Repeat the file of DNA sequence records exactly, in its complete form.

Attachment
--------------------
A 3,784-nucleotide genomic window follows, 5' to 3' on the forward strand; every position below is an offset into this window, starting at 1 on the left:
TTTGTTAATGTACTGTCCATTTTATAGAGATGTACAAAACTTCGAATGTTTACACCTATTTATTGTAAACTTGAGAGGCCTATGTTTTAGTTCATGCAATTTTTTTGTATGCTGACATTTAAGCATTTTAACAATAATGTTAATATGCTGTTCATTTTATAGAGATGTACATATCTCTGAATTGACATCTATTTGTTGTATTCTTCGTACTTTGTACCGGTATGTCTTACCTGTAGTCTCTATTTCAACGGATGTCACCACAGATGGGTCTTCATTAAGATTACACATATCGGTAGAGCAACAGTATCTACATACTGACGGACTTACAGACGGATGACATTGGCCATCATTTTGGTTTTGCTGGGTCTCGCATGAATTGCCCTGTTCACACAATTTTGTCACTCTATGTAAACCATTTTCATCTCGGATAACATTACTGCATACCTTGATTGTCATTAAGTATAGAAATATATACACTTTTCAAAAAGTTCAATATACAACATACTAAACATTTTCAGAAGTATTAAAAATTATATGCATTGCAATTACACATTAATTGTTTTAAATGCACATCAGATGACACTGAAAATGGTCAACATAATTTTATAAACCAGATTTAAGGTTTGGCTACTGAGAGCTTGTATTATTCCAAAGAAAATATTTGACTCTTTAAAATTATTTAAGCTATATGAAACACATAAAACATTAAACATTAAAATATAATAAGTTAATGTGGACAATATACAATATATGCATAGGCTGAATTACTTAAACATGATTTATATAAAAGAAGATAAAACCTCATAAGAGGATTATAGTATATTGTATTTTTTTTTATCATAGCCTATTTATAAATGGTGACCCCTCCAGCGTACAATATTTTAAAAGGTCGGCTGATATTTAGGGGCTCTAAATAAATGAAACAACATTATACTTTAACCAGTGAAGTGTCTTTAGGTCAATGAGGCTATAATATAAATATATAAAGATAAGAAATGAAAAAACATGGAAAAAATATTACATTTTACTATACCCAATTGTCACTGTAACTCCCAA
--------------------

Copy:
A 3,784-nucleotide genomic window follows, 5' to 3' on the forward strand; every position below is an offset into this window, starting at 1 on the left:
TTTGTTAATGTACTGTCCATTTTATAGAGATGTACAAAACTTCGAATGTTTACACCTATTTATTGTAAACTTGAGAGGCCTATGTTTTAGTTCATGCAATTTTTTTGTATGCTGACATTTAAGCATTTTAACAATAATGTTAATATGCTGTTCATTTTATAGAGATGTACATATCTCTGAATTGACATCTATTTGTTGTATTCTTCGTACTTTGTACCGGTATGTCTTACCTGTAGTCTCTATTTCAACGGATGTCACCACAGATGGGTCTTCATTAAGATTACACATATCGGTAGAGCAACAGTATCTACATACTGACGGACTTACAGACGGATGACATTGGCCATCATTTTGGTTTTGCTGGGTCTCGCATGAATTGCCCTGTTCACACAATTTTGTCACTCTATGTAAACCATTTTCATCTCGGATAACATTACTGCATACCTTGATTGTCATTAAGTATAGAAATATATACACTTTTCAAAAAGTTCAATATACAACATACTAAACATTTTCAGAAGTATTAAAAATTATATGCATTGCAATTACACATTAATTGTTTTAAATGCACATCAGATGACACTGAAAATGGTCAACATAATTTTATAAACCAGATTTAAGGTTTGGCTACTGAGAGCTTGTATTATTCCAAAGAAAATATTTGACTCTTTAAAATTATTTAAGCTATATGAAACACATAAAACATTAAACATTAAAATATAATAAGTTAATGTGGACAATATACAATATATGCATAGGCTGAATTACTTAAACATGATTTATATAAAAGAAGATAAAACCTCATAAGAGGATTATAGTATATTGTATTTTTTTTTATCATAGCCTATTTATAAATGGTGACCCCTCCAGCGTACAATATTTTAAAAGGTCGGCTGATATTTAGGGGCTCTAAATAAATGAAACAACATTATACTTTAACCAGTGAAGTGTCTTTAGGTCAATGAGGCTATAATATAAATATATAAAGATAAGAAATGAAAAAACATGGAAAAAATATTACATTTTACTATACCCAATTGTCACTGTAACTCCCAA